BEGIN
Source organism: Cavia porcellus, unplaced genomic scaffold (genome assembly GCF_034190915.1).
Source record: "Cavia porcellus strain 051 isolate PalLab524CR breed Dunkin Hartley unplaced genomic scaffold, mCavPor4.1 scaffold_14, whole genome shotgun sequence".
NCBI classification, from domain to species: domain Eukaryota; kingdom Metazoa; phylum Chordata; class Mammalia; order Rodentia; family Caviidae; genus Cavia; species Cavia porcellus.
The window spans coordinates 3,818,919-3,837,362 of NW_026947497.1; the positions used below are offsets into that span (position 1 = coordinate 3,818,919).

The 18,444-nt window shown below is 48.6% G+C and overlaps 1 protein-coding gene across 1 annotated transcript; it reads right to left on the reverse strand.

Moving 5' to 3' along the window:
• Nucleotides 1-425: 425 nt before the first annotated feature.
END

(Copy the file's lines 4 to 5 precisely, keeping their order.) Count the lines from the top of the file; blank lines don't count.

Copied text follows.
The window spans coordinates 3,818,919-3,837,362 of NW_026947497.1; the positions used below are offsets into that span (position 1 = coordinate 3,818,919).

The 18,444-nt window shown below is 48.6% G+C and overlaps 1 protein-coding gene across 1 annotated transcript; it reads right to left on the reverse strand.